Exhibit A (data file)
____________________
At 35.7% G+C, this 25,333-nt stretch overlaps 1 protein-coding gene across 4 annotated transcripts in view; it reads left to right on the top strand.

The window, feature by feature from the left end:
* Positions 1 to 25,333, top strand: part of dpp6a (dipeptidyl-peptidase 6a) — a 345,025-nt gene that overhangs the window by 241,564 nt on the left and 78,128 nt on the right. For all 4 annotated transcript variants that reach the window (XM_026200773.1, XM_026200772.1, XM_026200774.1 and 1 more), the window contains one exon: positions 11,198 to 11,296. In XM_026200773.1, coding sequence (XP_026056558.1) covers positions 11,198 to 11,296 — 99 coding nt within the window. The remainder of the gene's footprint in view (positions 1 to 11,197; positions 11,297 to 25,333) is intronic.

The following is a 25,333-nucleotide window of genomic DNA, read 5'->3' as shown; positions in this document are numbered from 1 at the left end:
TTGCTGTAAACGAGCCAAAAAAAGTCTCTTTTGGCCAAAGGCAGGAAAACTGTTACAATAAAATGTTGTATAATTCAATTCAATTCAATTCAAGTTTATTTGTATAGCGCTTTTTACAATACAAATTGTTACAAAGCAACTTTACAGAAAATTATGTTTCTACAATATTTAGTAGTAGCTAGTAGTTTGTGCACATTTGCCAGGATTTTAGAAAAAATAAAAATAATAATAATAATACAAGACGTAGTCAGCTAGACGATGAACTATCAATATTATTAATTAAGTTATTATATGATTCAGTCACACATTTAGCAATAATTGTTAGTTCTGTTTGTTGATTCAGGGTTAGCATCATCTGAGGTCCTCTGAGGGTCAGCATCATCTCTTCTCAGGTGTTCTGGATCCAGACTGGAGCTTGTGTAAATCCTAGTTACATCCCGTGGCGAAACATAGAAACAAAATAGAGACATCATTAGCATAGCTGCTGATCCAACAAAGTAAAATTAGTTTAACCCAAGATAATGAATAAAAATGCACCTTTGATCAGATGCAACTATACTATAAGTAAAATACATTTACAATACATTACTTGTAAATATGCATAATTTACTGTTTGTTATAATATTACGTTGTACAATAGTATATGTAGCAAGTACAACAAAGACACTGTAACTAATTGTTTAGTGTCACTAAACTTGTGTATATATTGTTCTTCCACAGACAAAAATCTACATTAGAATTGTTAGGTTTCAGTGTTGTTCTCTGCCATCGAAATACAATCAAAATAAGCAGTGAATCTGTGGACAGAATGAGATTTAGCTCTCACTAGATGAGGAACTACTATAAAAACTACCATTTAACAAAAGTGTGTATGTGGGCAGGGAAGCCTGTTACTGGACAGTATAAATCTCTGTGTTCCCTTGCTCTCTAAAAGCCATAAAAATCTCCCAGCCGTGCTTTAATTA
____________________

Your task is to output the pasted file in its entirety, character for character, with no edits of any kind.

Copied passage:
At 35.7% G+C, this 25,333-nt stretch overlaps 1 protein-coding gene across 4 annotated transcripts in view; it reads left to right on the top strand.

The window, feature by feature from the left end:
* Positions 1 to 25,333, top strand: part of dpp6a (dipeptidyl-peptidase 6a) — a 345,025-nt gene that overhangs the window by 241,564 nt on the left and 78,128 nt on the right. For all 4 annotated transcript variants that reach the window (XM_026200773.1, XM_026200772.1, XM_026200774.1 and 1 more), the window contains one exon: positions 11,198 to 11,296. In XM_026200773.1, coding sequence (XP_026056558.1) covers positions 11,198 to 11,296 — 99 coding nt within the window. The remainder of the gene's footprint in view (positions 1 to 11,197; positions 11,297 to 25,333) is intronic.

The following is a 25,333-nucleotide window of genomic DNA, read 5'->3' as shown; positions in this document are numbered from 1 at the left end:
TTGCTGTAAACGAGCCAAAAAAAGTCTCTTTTGGCCAAAGGCAGGAAAACTGTTACAATAAAATGTTGTATAATTCAATTCAATTCAATTCAAGTTTATTTGTATAGCGCTTTTTACAATACAAATTGTTACAAAGCAACTTTACAGAAAATTATGTTTCTACAATATTTAGTAGTAGCTAGTAGTTTGTGCACATTTGCCAGGATTTTAGAAAAAATAAAAATAATAATAATAATACAAGACGTAGTCAGCTAGACGATGAACTATCAATATTATTAATTAAGTTATTATATGATTCAGTCACACATTTAGCAATAATTGTTAGTTCTGTTTGTTGATTCAGGGTTAGCATCATCTGAGGTCCTCTGAGGGTCAGCATCATCTCTTCTCAGGTGTTCTGGATCCAGACTGGAGCTTGTGTAAATCCTAGTTACATCCCGTGGCGAAACATAGAAACAAAATAGAGACATCATTAGCATAGCTGCTGATCCAACAAAGTAAAATTAGTTTAACCCAAGATAATGAATAAAAATGCACCTTTGATCAGATGCAACTATACTATAAGTAAAATACATTTACAATACATTACTTGTAAATATGCATAATTTACTGTTTGTTATAATATTACGTTGTACAATAGTATATGTAGCAAGTACAACAAAGACACTGTAACTAATTGTTTAGTGTCACTAAACTTGTGTATATATTGTTCTTCCACAGACAAAAATCTACATTAGAATTGTTAGGTTTCAGTGTTGTTCTCTGCCATCGAAATACAATCAAAATAAGCAGTGAATCTGTGGACAGAATGAGATTTAGCTCTCACTAGATGAGGAACTACTATAAAAACTACCATTTAACAAAAGTGTGTATGTGGGCAGGGAAGCCTGTTACTGGACAGTATAAATCTCTGTGTTCCCTTGCTCTCTAAAAGCCATAAAAATCTCCCAGCCGTGCTTTAATTA